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Policy

Stevens Shown Blocking, Not Tiers

4/05/2005 1:30 AM Eastern

San Francisco -- As promised, cable-industry leaders met here Sunday with Senate Commerce Committee chairman Ted Stevens (R-Alaska) on indecency issues, but they failed to commit to provide a family friendly programming tier or provide consumers with more a la carte choices, according to industry and congressional sources.

Instead, the cable industry demonstrated parental-control technology and promised to make the service more accessible and easier to use. The industry also agreed that when cable customers call their cable operator, customer service representatives would make an extra effort to provide information about available channel-blocking capabilities.

Stevens met with a number of cable leaders, including Comcast Corp. chairman and CEO Brian Roberts and Showtime Networks Inc. chairman Matt Blank.

“It was a good exchange of information,” Blank said.

In recent weeks, Stevens has generally called on cable to break expanded basic into smaller tiers, with each tier having a single rating akin to the system used for Hollywood films. He also called for more a la carte options. Stevens said his approach would help parents filter indecent programming more easily and was preferable to the current system in which parents had to buy a big package of channels and then selectively block programming they consider inappropriate for children.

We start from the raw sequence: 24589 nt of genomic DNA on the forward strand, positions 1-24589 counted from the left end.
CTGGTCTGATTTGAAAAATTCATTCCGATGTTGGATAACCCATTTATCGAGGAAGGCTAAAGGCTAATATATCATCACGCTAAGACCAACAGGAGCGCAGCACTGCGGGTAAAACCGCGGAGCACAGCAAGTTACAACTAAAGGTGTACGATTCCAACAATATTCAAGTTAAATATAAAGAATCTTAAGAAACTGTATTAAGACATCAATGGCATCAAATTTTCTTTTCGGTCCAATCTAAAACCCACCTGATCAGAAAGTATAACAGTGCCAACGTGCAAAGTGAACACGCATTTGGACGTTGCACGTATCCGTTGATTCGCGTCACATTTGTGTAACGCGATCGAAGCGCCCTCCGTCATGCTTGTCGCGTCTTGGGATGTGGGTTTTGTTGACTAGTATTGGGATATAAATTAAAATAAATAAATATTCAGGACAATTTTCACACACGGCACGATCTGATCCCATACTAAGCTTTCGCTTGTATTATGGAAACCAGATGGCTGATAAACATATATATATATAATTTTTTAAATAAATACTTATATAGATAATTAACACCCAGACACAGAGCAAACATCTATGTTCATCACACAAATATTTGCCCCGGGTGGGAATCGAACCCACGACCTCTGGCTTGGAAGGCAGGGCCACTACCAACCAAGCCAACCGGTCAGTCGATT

Stevens indicated that if cable took these steps voluntarily, he did not see the need for legislation.

In the meeting with Stevens, cable officials did not propose altering expanded basic or agree to more a la carte options.

“That would be correct. Other than that I’m not going to get into details,” said National Cable & Telecommunications Association president Kyle McSlarrow, who also attended the meeting.

McSlarrow said he put forward cable’s latest ideas on indecency to Stevens a few weeks ago.

“His response was that he thought we were on the right track. He’s still thinking it through and we’re going to get together when we get back to D.C,” McSlarrow said.

September